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Google Pixel 2 sample gallery

Filed Under News: Digital Photography Review

The Google Pixel's camera is among the best we've reviewed, and the Pixel 2 has already been hailed as class-leading by DxOMark. So even though the bar was high when we set out to shoot with it, the Pixel 2 (and the guts-are-the-same Pixel 2 XL) has left a very positive first impression on us. Take a look at our sample images – unless otherwise noted, they've been shot using the stock camera app with auto HDR+.

See our Google Pixel 2 sample gallery

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Video Tutorial: How to Make Realistic Images Faster with Aurora HDR 2018

Filed Under Digital Photography School, Post Production Tips

As a landscape photographer who relies heavily on HDR to pull off much of my work, I’m always keen to learn about better ways of doing what I do. Most of the time my art tends to run towards natural looking images in contrast to the wild and crazy stuff of HDR’s reputation. The HDR software I use matters when I’m going for a more natural looking photo in my post-processing.

Going natural with Aurora HDR 2018

Aurora hdr 2018 cactus before after

You can see several examples of the natural-looking results I’m getting in from Aurora HDR in the accompanying video and the several before and after images included here in the article.

Aurora HDR 2018 delivers, even more, natural-looking photos than before

The latest version of Aurora HDR is fresh out of the factory and I’ve been in a tire-kicking session with it for a few days making several photos. As expected, it’s a worthy upgrade. Do you want to see what’s new and how it helps when you want to keep the look of your HDR photos on the natural side?


After processing with Aurora HDR 2018.

Under the Hood of Aurora HDR 2018

The Macphun engineers have been very busy for many months re-building Aurora HDR from scratch. It’s like Walter White always says in Breaking Bad, “It had to be done.” In order to create a cross-platform Windows/Mac application, all new code was required. Big job.

The resulting product is something they can be proud of. The new HDR algorithm in Aurora HDR 2018 churns out very natural looking HDR images when it’s used correctly and with natural HDR being the goal. Of course, Aurora HDR 2018 is a perfect fit for my landscape photography work. It uses the most modern tone-mapping technology and an advanced image-processing engine, which makes very clean images, as you’ll notice in my examples.


After processing with Aurora HDR.


Video tutorial: Keeping it natural and real in Aurora HDR 2018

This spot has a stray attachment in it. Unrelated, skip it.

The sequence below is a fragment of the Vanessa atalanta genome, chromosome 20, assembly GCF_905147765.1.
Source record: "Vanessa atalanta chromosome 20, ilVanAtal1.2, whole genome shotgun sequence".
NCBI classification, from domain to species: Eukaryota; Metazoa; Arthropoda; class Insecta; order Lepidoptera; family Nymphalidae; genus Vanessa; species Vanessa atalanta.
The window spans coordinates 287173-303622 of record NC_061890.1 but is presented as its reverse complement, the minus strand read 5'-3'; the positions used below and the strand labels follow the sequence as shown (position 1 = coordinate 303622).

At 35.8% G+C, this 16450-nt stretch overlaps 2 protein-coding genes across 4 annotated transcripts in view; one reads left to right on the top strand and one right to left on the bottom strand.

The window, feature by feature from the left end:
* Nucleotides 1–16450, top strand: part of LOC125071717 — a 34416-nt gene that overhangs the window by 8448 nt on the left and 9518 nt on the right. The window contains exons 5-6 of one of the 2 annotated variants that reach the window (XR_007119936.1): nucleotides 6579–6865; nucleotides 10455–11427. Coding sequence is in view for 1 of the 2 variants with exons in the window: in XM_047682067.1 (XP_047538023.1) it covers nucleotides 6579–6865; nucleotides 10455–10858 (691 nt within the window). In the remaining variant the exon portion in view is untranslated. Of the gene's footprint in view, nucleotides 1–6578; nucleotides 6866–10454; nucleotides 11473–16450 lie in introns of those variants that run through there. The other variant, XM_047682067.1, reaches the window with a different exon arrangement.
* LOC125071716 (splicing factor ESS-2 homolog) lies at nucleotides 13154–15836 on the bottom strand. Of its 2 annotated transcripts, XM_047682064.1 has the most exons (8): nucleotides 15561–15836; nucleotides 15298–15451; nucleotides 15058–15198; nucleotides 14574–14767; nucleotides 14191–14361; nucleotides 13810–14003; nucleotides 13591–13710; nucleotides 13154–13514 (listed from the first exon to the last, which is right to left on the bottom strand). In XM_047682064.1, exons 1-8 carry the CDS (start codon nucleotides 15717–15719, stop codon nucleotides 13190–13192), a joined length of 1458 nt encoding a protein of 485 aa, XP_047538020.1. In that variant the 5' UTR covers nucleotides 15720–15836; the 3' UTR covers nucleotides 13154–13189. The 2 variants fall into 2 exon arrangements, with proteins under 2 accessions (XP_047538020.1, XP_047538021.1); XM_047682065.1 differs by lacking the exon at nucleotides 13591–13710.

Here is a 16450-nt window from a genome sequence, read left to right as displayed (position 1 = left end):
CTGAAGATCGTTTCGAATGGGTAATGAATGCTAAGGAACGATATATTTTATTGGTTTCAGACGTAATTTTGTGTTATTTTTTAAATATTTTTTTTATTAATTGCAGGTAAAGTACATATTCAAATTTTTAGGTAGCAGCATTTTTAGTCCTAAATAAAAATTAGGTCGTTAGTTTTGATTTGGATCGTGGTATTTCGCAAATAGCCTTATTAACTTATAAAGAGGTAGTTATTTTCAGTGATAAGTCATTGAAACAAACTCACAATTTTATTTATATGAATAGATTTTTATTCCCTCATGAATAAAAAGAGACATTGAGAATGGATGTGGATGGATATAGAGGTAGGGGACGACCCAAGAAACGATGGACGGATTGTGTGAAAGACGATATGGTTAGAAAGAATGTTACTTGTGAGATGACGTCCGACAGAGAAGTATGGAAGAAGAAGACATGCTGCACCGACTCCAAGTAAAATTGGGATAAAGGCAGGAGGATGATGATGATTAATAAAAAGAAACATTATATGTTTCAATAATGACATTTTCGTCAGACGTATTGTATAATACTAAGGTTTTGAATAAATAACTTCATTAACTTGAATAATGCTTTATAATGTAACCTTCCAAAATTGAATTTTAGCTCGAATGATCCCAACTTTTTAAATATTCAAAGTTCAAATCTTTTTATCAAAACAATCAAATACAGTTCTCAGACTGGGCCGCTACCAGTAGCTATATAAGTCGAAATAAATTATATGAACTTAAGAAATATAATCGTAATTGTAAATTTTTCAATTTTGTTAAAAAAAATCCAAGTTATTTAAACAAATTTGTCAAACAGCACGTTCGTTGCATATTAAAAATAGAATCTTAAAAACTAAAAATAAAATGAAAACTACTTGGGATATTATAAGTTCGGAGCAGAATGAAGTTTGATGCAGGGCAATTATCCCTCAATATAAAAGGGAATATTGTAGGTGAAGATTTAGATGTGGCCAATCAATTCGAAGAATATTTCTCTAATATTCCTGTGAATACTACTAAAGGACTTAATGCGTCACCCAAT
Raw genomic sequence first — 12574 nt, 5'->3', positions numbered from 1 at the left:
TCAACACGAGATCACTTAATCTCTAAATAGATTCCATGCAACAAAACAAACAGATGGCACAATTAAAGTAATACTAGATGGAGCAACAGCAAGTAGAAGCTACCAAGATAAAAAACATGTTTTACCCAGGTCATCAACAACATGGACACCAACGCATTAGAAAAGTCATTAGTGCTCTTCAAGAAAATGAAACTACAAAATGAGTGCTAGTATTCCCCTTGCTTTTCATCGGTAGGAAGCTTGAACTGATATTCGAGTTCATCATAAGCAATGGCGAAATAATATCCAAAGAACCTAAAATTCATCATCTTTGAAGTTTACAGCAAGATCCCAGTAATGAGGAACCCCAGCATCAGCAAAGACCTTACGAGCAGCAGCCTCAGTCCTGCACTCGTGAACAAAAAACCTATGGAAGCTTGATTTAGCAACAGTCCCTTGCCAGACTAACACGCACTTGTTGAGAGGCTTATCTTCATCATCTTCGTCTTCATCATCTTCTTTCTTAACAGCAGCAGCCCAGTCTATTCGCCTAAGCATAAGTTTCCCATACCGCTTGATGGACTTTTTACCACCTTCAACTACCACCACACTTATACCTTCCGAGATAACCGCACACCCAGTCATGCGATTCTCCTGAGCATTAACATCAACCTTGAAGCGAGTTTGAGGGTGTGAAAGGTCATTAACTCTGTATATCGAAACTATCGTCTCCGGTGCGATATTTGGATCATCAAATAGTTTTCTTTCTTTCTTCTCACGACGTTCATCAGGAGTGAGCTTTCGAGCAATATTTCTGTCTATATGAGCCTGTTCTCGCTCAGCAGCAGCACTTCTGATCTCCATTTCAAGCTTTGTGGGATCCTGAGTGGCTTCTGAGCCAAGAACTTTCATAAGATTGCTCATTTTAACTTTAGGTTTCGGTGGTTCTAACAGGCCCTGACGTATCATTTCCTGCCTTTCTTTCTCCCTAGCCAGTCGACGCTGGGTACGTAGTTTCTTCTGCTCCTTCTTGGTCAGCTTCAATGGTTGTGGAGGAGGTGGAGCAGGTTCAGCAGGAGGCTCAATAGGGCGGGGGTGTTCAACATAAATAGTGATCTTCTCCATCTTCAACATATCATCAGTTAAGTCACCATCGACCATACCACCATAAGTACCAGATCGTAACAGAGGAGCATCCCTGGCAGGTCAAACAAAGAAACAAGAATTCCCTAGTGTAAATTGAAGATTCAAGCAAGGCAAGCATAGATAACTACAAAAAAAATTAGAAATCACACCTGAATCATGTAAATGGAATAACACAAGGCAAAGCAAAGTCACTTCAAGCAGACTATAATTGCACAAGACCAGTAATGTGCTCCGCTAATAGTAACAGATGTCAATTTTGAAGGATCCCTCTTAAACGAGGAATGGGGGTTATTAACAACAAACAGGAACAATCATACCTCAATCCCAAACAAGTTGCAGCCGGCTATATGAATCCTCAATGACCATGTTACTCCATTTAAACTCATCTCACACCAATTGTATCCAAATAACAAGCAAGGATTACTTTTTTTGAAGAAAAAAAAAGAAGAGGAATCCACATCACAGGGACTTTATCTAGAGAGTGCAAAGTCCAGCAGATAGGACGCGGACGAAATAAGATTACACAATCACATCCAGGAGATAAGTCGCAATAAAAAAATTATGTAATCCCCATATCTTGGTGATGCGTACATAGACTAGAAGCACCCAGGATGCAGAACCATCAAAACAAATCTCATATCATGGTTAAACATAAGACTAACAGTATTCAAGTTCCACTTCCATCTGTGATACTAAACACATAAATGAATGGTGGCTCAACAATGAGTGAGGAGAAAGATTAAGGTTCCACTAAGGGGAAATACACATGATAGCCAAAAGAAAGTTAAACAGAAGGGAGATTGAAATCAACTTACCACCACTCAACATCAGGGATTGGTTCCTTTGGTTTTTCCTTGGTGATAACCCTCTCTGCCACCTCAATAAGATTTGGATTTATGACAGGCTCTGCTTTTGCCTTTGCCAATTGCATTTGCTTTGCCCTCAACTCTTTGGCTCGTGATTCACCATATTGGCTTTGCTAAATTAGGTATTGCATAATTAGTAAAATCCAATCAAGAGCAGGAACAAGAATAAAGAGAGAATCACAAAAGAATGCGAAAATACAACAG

All the new features, just added to Aurora HDR 2018 in this release, bring it ever closer to becoming the only app you’ll need to process your HDR images and keep them as natural looking as you want. When you watch the video you’ll see how I use some of the new major features packed into Aurora HDR 2018 when creating my natural looking HDR landscapes. Watch the demo video:

Embracing the faster workflow using Aurora HDR 2018

You probably love photography as much as I do. Getting new tools that really help me get to my intended vision faster, or easier, or just better in any aspect, are quite welcome. They make it even easier to love what I do.

Kudos to the completely rewritten HDR algorithm and the advanced image-processing engine in Aurora HDR 2018. I’m finding that it’s speeding up my workflow significantly. That’s because of how good my photos usually look immediately after tone mapping even without even doing anything else in Aurora.

If I were brand new to photography, I’d be totally happy leaving my photos in that initial tone-mapped state with no further processing. They are that clean!



Back in the day (before Aurora HDR), it could take me up to a couple of hours to finish an HDR photo. Even then, it wasn’t all that natural looking much of the time. Thankfully, things are always evolving in exciting ways.

Ever since my foray into HDR photography eight years ago, my skills have improved. But I honestly have to credit the improvements in software, like Aurora HDR 2018, for dramatically reducing the time it takes me to finish a photo to just a few minutes while getting better, more realistic, results.


My intention is keeping my post-processing time to five minutes per image and striving for consistently higher quality photography. Aurora HDR 2018 is a big piece in my HDR workflow making that happen so it’s now a permanent tool in my HDR arsenal.

Be sure to watch the video, then I invite you to check out more Aurora HDR images in my SmugMug gallery.

Disclaimer: Macphun is a paid partner of dPS.

The post Video Tutorial: How to Make Realistic Images Faster with Aurora HDR 2018 by Keith Cuddeback appeared first on Digital Photography School.


Take a look inside Leica’s factory in Wetzlar, Germany

Filed Under News: Digital Photography Review

Inside Leica's factory in Wetzlar

Leica is one of the oldest names in photography, and has long been one of the most prestigious. Since the 1920s, Leica's high-quality miniature cameras have set a standard for mechanical precision arguably unmatched by any other manufacturer, and for decades, many of the world's best photojournalists used Leica rangefinders to document the defining events of the 20th Century.

Almost 100 years after the introduction of the original Leica (a name formed by combining Leitz, the name of the parent company, with 'Camera') Leica Camera AG is still going strong, and still based in its original hometown of Wetzlar, Germany.

Recently, I had the opportunity to visit Wetzlar to see for myself how Leica's lenses are put together. Flip through the images above for a tour of the facility.

Inside Leica's factory in Wetzlar

Leica was founded in Wetzlar, and has (mostly) been based there ever since. As such, the company has strong links with the town, the bars and cafes of which benefit from a steady stream of Leica fanatics that make the pilgrimage to the company's birthplace.

I'm not sure what to call this piece - fan art, I suppose? - I found it in the window of an art gallery in Wetzlar's town center. If you hurry, it might still be available for sale.

Inside Leica's factory in Wetzlar